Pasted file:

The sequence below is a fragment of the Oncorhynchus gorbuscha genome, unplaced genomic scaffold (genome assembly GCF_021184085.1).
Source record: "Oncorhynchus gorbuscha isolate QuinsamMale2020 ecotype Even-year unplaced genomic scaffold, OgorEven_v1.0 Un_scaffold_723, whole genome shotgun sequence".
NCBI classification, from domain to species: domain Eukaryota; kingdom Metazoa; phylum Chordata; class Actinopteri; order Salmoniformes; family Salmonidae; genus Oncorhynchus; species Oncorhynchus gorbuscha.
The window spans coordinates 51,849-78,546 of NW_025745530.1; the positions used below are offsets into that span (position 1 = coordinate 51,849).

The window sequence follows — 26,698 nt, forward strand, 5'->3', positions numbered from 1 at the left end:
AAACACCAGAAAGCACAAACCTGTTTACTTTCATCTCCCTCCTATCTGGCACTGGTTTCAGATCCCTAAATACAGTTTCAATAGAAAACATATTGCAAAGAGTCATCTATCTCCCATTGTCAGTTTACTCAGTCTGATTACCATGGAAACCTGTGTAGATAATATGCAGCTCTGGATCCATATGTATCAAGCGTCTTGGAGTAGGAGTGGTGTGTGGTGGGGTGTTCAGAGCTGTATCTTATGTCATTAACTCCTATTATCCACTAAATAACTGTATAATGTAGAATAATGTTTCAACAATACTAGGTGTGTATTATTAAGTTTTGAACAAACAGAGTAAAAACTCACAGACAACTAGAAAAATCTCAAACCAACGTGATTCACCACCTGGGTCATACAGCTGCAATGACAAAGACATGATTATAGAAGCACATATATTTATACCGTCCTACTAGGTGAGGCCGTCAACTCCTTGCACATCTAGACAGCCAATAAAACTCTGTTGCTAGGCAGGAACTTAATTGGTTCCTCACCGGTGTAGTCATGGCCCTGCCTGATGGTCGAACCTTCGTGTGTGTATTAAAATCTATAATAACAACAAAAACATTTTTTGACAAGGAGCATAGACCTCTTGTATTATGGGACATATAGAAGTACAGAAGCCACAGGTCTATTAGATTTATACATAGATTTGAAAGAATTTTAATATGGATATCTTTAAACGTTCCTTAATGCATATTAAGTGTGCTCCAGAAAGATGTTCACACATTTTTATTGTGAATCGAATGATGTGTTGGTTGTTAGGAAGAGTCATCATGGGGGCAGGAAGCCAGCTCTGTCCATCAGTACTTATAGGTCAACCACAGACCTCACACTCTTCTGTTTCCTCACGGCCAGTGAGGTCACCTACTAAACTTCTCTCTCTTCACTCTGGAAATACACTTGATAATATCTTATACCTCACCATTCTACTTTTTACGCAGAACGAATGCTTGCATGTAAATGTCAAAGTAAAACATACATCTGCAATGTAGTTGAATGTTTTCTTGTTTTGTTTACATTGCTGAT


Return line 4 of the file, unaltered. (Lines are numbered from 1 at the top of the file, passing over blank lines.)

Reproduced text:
The window spans coordinates 51,849-78,546 of NW_025745530.1; the positions used below are offsets into that span (position 1 = coordinate 51,849).